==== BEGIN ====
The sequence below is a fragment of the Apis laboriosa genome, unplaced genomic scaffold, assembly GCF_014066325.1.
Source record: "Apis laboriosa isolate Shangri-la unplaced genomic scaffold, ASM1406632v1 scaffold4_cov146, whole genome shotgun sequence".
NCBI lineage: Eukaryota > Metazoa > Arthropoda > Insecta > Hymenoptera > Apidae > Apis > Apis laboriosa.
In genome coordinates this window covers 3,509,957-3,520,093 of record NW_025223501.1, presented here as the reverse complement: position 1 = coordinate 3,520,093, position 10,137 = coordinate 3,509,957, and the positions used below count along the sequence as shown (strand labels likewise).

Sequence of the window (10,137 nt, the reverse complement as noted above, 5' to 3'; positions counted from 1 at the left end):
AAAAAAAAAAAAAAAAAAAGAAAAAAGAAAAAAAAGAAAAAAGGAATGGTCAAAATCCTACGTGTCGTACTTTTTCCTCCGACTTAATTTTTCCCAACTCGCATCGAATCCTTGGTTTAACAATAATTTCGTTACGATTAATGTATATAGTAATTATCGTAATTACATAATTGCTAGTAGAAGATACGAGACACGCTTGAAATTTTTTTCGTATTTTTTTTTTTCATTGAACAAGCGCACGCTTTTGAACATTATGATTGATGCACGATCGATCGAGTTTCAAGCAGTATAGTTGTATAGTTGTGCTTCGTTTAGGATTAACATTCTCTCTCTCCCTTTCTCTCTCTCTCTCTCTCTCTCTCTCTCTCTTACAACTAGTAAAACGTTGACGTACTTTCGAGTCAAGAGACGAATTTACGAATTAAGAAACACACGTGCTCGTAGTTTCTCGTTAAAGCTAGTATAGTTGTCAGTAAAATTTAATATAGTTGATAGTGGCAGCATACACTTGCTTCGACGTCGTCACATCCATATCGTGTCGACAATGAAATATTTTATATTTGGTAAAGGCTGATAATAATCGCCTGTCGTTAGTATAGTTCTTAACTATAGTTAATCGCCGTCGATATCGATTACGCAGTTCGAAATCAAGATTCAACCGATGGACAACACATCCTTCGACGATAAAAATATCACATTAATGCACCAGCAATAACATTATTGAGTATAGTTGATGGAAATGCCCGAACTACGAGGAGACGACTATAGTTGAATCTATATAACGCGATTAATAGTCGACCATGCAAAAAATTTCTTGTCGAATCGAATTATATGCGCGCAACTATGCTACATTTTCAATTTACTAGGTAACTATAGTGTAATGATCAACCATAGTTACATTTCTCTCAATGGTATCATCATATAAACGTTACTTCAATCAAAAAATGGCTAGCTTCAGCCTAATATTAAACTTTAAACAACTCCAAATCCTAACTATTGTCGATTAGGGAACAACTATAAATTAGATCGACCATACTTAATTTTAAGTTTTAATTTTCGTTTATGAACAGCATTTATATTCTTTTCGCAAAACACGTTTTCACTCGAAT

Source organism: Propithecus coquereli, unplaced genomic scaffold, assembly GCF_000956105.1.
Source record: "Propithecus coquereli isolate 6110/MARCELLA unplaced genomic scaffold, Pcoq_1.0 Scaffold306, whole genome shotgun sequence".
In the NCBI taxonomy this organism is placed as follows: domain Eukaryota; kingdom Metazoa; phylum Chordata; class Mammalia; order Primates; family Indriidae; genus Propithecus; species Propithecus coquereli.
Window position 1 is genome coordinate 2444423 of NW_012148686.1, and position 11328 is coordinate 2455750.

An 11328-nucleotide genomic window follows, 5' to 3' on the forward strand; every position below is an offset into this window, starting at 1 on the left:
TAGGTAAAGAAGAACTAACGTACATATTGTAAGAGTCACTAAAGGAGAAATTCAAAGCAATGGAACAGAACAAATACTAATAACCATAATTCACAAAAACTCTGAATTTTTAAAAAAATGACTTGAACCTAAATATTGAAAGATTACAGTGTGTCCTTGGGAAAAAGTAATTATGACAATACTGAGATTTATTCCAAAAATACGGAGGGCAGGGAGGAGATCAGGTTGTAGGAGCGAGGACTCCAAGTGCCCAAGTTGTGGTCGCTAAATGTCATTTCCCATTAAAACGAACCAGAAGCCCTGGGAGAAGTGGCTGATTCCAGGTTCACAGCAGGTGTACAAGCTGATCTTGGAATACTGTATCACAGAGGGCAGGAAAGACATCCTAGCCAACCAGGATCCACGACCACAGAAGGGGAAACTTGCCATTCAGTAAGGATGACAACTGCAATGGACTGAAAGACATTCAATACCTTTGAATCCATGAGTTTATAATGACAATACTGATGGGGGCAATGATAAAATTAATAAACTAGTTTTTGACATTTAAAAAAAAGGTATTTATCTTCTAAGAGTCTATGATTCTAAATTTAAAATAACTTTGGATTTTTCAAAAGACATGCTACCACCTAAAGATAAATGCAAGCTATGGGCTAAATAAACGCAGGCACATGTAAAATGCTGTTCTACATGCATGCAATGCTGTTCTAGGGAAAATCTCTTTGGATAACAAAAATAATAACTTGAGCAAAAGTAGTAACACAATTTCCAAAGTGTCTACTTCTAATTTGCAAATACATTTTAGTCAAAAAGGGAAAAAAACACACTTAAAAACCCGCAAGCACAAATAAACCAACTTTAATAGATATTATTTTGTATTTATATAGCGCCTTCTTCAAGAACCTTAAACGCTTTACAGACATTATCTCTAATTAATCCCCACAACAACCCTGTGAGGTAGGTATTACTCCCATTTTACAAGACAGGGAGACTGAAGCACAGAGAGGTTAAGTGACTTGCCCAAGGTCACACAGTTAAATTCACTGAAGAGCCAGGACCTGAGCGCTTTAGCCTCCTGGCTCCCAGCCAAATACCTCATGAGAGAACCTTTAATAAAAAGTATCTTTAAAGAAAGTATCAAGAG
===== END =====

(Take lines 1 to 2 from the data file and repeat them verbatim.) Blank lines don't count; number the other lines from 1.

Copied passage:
The sequence below is a fragment of the Apis laboriosa genome, unplaced genomic scaffold, assembly GCF_014066325.1.
Source record: "Apis laboriosa isolate Shangri-la unplaced genomic scaffold, ASM1406632v1 scaffold4_cov146, whole genome shotgun sequence".